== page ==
Celebrating Earth Day the Catholic Way – Connect & Flourish

Regarded by ma440672445_69ed634b34ny as the birth of the modern environmental movement, Earth Day began exactly 45 years ago today.  On 22 April 1970, millions of Americans took to the streets in response to a massive oil spill in Santa Barbara, California. Mobilised by Senator Gaylord Nelson and inspired by the student anti-war movement, those early environmental pioneers sought to infuse protest energy with an emerging public consciousness about air and water pollution to force environmental protection up the national political agenda.

And it worked!  The Earth Day Movement continues.

Around the globe today, thousands of environmental activities are taking place.  My own organisation, the London Mining Network is assisting in a lively protest to expose and oppose burning biomass and coal in the UK.

But what, if any, might a specific Catholic contribution be to Earth Day?

Well, first and foremost we can join in the activities with great gusto confident we have Church support.

Pope Francis’s eagerly awaited ecology encyclical will probably stress our Christian duty to be proactive stewards and advocates for the natural world.  It will outline how environmental action is to be seen as a virtue, with ecological degradation as its corresponding vice.  As with the early days of the Earth Day movement, there will be a call for Catholics to mobilize and take a lead on promoting care for creation. And it’s happening already. In the past few months we’ve seen instances of the Catholic Church heading up various environmental initiatives. Three important examples spring to mind. Firstly, Pope Francis’s personal involvement in the Lima Climate Change talks, which in the face of a distinct absence of political leadership, was welcomed by NGOs and charities. Secondly, there is the concerted action taken by Catholic bishops on the issue of conflict minerals. Third, this year has seen the setting up of The Pan-Amazonian Church Network to tackle specific issues facing planet and people (particularly indigenous communities) in South America.

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Slippery slope to neo paganism? Not really

Perhaps another area Catholics can make a unique contribution to environmental action is on the whole issue of motivation.  Why should we value the natural world? It’s fair to say that in the early days of Earth Day’s existence, the Catholic hierarchy was by and large suspicious of environmentalism, viewing it as a form of new age neo-paganism.  Of course there are vestiges of such a view among some quarters of the church such as Cardinal Pell or the influential Fr. Robert Sirico of the Michigan-based Acton Institute for the Study of Religion and Liberty.  But thanks to insights on the environment provided by John Paul II, Green Pope Emeritus Benedict XVI, and of course Pope Francis, such attitudes now represent a minority view.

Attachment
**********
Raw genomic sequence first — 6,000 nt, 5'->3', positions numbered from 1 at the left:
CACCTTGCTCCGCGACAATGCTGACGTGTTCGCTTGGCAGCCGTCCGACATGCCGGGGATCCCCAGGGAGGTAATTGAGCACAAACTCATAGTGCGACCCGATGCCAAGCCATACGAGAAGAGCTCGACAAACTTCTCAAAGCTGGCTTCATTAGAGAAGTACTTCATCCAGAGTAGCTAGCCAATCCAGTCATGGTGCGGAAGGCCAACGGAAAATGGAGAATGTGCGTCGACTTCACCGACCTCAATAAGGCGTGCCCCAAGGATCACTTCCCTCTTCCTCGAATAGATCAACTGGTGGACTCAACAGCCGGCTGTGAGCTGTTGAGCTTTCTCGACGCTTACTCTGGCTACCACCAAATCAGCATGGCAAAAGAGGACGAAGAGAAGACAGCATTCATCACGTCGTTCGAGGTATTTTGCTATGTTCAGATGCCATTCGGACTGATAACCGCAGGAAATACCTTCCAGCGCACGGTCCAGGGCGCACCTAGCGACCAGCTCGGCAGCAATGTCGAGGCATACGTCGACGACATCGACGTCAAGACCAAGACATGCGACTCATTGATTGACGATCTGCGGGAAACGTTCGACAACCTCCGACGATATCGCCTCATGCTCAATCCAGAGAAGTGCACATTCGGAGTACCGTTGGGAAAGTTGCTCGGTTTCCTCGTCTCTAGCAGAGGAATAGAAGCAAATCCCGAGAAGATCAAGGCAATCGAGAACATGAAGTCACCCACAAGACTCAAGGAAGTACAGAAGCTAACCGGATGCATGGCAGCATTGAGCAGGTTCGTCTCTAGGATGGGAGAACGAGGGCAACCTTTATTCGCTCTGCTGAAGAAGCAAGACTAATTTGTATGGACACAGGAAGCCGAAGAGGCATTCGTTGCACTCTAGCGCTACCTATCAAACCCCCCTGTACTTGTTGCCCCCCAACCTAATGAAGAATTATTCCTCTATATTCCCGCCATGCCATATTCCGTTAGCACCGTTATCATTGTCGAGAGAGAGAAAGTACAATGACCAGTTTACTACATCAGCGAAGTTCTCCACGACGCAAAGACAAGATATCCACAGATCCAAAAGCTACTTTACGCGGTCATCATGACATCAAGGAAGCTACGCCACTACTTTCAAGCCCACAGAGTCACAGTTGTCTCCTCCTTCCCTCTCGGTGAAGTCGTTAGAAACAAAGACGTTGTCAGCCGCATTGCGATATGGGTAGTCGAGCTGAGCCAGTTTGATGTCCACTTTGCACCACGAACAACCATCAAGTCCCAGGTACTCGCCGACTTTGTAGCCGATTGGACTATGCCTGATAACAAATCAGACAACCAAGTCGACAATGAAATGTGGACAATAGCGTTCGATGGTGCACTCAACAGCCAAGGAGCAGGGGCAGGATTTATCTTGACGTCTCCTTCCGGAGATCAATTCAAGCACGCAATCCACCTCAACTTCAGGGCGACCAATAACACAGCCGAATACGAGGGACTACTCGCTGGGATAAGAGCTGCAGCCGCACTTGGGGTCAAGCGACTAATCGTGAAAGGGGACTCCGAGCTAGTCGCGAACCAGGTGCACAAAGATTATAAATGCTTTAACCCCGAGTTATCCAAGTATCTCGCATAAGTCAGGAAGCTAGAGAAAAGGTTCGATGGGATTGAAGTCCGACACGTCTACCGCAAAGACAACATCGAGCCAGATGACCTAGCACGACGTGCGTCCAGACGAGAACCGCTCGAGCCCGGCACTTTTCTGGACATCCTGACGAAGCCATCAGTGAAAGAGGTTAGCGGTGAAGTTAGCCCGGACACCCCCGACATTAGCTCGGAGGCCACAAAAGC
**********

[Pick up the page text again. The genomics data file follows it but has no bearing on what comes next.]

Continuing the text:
A phrase Pope Francis is rather fond of is “Mother Earth”.  Speaking to Italy’s National Federation of Farmers in January 2015, the Pope invited farmers, to love the land as Mother earth in the spirit of St Francis, making an alliance with it, so that it can continue to be the source of life for the entire human family. Similarly in a speech to business leaders on 7 February 2015, he reminded his audience that our planet is “a mother for all of us”, which we must “hand it on to our children, cared for and improved, because it’s a loan they make to us”.  In another remarkable statement, Francis said, “God sometimes forgives, but when mistreated (mother) nature never forgives.”

These references to “Mother Earth” can be interpreted on a number of levels which have a profound relevance to people of faith and good will, alike. Most immediately, he is making the basic point that we depend on Mother Earth for sustenance. Without a healthy environment, we simply cannot survive.  Secondly Francis’s approach constitutes a deathblow to an understanding of our “dominion” over the earth as domination.  Language indicating that the environment is on loan to us means that our “dominion” can only ever be construed in terms of stewardship.

Moreover and perhaps most significantly, there’s a deeper theological point at play.  In characterising the planet as a “mother”, the Pope is following St Francis in saying that because the one Father creates all things, other elements of creation are “brothers” and “sisters” in a real sense.  Thus we arrive at a more “horizontal” rather than hierarchical view of the world. As the Australian theologian Clive Hamilton observes, the Pope’s theology is subtly doing away with the notion that the divine order moves down from God on high to man to ever more lowly creatures. Instead there is complete interconnectedness between ourselves and the non-human natural world.

I believe there’s a real opportunity for enriching environmental thinking here.  Secular environmentalism is generally based on a purely physicalist (i.e. materialist) premise, which I think struggles to convey concepts of value, or provide motivation for environmental protection.  A Catholic position on the other hand presents the natural world as something we are part of, as something we are called to protect (and even improve), and crucially, as something invested with a teleological purpose, essential for God’s plan for humanity.

Happy Earth Day!

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